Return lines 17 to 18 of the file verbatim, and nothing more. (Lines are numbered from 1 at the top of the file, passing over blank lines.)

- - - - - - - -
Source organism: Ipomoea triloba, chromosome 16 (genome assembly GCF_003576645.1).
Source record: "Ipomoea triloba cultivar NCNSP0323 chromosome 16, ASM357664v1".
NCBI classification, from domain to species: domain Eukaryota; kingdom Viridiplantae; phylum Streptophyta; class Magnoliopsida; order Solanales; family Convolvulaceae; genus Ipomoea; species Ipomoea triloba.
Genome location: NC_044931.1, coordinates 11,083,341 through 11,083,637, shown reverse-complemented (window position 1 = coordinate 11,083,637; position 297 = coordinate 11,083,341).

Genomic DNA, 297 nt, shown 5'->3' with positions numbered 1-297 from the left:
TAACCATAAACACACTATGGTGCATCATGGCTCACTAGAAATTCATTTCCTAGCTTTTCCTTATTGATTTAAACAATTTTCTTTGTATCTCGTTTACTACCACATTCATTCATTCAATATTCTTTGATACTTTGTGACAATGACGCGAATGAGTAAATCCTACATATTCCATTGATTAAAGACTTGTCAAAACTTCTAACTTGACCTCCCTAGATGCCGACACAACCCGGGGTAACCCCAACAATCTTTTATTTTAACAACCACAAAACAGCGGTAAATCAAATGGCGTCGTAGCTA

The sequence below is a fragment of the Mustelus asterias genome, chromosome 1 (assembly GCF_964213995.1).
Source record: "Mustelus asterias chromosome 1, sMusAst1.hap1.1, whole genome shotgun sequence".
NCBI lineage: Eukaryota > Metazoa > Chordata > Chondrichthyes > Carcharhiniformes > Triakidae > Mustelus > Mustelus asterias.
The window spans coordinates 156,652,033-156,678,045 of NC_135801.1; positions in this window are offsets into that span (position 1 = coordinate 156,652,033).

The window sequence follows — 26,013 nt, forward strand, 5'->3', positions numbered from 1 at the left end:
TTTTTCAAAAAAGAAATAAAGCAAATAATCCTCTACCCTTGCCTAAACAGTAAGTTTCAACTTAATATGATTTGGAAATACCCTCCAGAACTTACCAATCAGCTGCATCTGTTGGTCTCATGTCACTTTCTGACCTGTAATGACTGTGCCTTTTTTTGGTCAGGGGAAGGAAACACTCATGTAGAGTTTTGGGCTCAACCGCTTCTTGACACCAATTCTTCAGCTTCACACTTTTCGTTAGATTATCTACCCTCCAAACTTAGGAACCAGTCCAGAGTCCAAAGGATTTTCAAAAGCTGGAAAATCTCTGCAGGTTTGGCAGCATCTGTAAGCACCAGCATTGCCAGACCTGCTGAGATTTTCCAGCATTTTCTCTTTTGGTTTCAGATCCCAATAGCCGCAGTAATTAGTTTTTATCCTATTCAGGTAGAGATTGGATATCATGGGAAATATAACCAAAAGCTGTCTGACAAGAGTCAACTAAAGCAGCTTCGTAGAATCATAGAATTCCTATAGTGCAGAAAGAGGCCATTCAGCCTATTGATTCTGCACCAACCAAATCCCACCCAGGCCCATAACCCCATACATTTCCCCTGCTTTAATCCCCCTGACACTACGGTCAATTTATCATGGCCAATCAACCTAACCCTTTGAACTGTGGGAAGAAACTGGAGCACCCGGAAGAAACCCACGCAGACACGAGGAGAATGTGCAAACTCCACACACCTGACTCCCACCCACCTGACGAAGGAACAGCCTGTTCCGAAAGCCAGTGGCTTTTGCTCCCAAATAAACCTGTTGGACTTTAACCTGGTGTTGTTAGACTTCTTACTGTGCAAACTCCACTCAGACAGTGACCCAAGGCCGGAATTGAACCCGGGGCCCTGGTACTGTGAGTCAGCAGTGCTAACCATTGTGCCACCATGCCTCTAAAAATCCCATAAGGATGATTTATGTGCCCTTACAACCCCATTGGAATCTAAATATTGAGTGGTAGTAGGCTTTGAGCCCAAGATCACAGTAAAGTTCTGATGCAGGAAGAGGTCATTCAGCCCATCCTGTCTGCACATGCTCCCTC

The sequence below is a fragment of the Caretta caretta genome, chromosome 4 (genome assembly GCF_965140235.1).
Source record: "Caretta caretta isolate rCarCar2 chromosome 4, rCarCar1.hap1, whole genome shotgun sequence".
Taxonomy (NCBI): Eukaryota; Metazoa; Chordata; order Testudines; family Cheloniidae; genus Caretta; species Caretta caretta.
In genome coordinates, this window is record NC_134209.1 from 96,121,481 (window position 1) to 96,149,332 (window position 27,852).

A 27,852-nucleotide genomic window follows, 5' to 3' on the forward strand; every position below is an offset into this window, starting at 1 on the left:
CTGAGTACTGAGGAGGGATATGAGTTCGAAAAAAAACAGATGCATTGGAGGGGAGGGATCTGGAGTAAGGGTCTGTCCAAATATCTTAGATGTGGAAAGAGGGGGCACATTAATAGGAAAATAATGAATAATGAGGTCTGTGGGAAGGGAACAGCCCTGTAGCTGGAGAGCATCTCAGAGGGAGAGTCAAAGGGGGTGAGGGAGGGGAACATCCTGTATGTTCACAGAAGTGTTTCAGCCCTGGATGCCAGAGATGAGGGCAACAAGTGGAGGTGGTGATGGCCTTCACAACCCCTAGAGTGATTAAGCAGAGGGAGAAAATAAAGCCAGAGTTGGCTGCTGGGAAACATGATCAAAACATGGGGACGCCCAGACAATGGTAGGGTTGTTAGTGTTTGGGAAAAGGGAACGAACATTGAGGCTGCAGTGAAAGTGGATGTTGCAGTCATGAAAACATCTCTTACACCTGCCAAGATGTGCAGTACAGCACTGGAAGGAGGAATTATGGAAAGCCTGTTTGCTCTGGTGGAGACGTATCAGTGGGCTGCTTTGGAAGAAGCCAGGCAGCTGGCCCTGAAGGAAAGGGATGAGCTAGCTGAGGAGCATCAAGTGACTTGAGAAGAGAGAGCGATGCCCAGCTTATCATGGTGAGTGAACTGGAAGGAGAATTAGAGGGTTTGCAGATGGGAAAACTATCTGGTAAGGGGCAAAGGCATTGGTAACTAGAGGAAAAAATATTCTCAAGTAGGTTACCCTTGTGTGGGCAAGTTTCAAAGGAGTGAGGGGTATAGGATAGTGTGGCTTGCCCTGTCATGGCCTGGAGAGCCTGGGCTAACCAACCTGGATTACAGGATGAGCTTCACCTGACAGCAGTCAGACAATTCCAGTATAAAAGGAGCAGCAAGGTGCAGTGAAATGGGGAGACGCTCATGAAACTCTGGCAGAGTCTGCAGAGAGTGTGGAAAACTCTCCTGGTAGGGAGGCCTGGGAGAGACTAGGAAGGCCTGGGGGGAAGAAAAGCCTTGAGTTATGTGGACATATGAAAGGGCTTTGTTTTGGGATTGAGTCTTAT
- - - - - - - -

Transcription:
A 27,852-nucleotide genomic window follows, 5' to 3' on the forward strand; every position below is an offset into this window, starting at 1 on the left:
CTGAGTACTGAGGAGGGATATGAGTTCGAAAAAAAACAGATGCATTGGAGGGGAGGGATCTGGAGTAAGGGTCTGTCCAAATATCTTAGATGTGGAAAGAGGGGGCACATTAATAGGAAAATAATGAATAATGAGGTCTGTGGGAAGGGAACAGCCCTGTAGCTGGAGAGCATCTCAGAGGGAGAGTCAAAGGGGGTGAGGGAGGGGAACATCCTGTATGTTCACAGAAGTGTTTCAGCCCTGGATGCCAGAGATGAGGGCAACAAGTGGAGGTGGTGATGGCCTTCACAACCCCTAGAGTGATTAAGCAGAGGGAGAAAATAAAGCCAGAGTTGGCTGCTGGGAAACATGATCAAAACATGGGGACGCCCAGACAATGGTAGGGTTGTTAGTGTTTGGGAAAAGGGAACGAACATTGAGGCTGCAGTGAAAGTGGATGTTGCAGTCATGAAAACATCTCTTACACCTGCCAAGATGTGCAGTACAGCACTGGAAGGAGGAATTATGGAAAGCCTGTTTGCTCTGGTGGAGACGTATCAGTGGGCTGCTTTGGAAGAAGCCAGGCAGCTGGCCCTGAAGGAAAGGGATGAGCTAGCTGAGGAGCATCAAGTGACTTGAGAAGAGAGAGCGATGCCCAGCTTATCATGGTGAGTGAACTGGAAGGAGAATTAGAGGGTTTGCAGATGGGAAAACTATCTGGTAAGGGGCAAAGGCATTGGTAACTAGAGGAAAAAATATTCTCAAGTAGGTTACCCTTGTGTGGGCAAGTTTCAAAGGAGTGAGGGGTATAGGATAGTGTGGCTTGCCCTGTCATGGCCTGGAGAGCCTGGGCTAACCAACCTGGATTACAGGATGAGCTTCACCTGACAGCAGTCAGACAATTCCAGTATAAAAGGAGCAGCAAGGTGCAGTGAAATGGGGAGACGCTCATGAAACTCTGGCAGAGTCTGCAGAGAGTGTGGAAAACTCTCCTGGTAGGGAGGCCTGGGAGAGACTAGGAAGGCCTGGGGGGAAGAAAAGCCTTGAGTTATGTGGACATATGAAAGGGCTTTGTTTTGGGATTGAGTCTTAT